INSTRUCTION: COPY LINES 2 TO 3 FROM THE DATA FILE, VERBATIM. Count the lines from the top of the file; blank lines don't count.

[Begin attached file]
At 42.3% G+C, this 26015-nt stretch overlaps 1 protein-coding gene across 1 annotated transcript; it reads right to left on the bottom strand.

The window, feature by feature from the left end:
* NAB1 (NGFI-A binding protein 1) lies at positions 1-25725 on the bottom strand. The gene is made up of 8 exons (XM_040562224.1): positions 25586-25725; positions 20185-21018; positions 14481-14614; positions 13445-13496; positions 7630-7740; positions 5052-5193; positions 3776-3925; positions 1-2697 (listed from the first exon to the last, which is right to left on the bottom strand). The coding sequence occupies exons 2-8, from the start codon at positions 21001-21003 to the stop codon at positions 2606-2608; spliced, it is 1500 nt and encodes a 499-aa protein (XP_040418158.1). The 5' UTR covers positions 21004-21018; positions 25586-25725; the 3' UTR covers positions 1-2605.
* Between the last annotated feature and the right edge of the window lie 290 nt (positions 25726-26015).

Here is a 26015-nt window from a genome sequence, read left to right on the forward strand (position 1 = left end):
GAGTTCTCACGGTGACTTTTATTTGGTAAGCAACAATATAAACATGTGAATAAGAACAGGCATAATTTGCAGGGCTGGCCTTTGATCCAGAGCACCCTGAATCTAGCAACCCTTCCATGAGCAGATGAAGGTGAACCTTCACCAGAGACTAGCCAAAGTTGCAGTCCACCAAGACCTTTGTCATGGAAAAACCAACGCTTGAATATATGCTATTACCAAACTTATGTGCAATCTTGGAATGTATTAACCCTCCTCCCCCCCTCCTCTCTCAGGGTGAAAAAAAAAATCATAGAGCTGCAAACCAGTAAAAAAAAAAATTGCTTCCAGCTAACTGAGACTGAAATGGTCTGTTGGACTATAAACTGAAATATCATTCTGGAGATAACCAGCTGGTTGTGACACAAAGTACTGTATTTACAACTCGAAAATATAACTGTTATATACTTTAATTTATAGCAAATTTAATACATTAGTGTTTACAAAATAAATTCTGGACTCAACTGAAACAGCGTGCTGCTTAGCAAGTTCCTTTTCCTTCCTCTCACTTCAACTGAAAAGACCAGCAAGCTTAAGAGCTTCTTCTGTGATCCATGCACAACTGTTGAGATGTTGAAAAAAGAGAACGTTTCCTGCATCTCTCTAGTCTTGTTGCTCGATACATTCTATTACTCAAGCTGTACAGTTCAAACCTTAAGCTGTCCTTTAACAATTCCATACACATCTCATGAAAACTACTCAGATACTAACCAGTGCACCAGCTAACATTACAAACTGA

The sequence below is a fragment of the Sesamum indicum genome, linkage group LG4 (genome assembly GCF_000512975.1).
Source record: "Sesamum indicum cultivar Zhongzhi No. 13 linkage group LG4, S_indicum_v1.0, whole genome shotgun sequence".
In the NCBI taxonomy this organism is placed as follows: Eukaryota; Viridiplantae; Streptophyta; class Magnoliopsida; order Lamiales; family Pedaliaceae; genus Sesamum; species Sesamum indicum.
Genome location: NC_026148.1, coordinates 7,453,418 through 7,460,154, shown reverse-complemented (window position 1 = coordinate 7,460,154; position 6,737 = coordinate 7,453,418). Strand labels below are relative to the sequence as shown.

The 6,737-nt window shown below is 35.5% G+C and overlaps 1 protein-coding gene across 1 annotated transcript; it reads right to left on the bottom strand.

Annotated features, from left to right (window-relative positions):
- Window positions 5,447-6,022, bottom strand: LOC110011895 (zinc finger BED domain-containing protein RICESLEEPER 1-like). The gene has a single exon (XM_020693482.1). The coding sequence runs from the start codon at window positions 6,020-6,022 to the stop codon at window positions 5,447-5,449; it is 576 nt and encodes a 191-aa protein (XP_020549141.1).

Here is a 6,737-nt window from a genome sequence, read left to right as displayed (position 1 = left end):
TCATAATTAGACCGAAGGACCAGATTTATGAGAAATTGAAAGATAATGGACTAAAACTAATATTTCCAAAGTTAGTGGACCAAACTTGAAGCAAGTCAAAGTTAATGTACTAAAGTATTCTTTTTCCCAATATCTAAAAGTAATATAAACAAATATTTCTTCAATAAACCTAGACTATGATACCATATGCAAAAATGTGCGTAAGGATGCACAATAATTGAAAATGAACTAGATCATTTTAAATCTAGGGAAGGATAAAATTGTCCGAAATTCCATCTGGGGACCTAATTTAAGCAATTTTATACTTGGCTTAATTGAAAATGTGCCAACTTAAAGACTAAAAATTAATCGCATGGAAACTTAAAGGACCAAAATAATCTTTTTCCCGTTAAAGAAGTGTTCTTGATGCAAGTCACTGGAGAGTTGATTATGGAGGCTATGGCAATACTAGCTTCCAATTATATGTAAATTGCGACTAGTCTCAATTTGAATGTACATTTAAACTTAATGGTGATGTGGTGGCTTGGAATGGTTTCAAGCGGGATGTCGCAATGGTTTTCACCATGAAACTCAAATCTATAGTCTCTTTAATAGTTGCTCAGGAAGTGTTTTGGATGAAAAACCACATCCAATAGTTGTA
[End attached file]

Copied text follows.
The window, feature by feature from the left end:
* NAB1 (NGFI-A binding protein 1) lies at positions 1-25725 on the bottom strand. The gene is made up of 8 exons (XM_040562224.1): positions 25586-25725; positions 20185-21018; positions 14481-14614; positions 13445-13496; positions 7630-7740; positions 5052-5193; positions 3776-3925; positions 1-2697 (listed from the first exon to the last, which is right to left on the bottom strand). The coding sequence occupies exons 2-8, from the start codon at positions 21001-21003 to the stop codon at positions 2606-2608; spliced, it is 1500 nt and encodes a 499-aa protein (XP_040418158.1). The 5' UTR covers positions 21004-21018; positions 25586-25725; the 3' UTR covers positions 1-2605.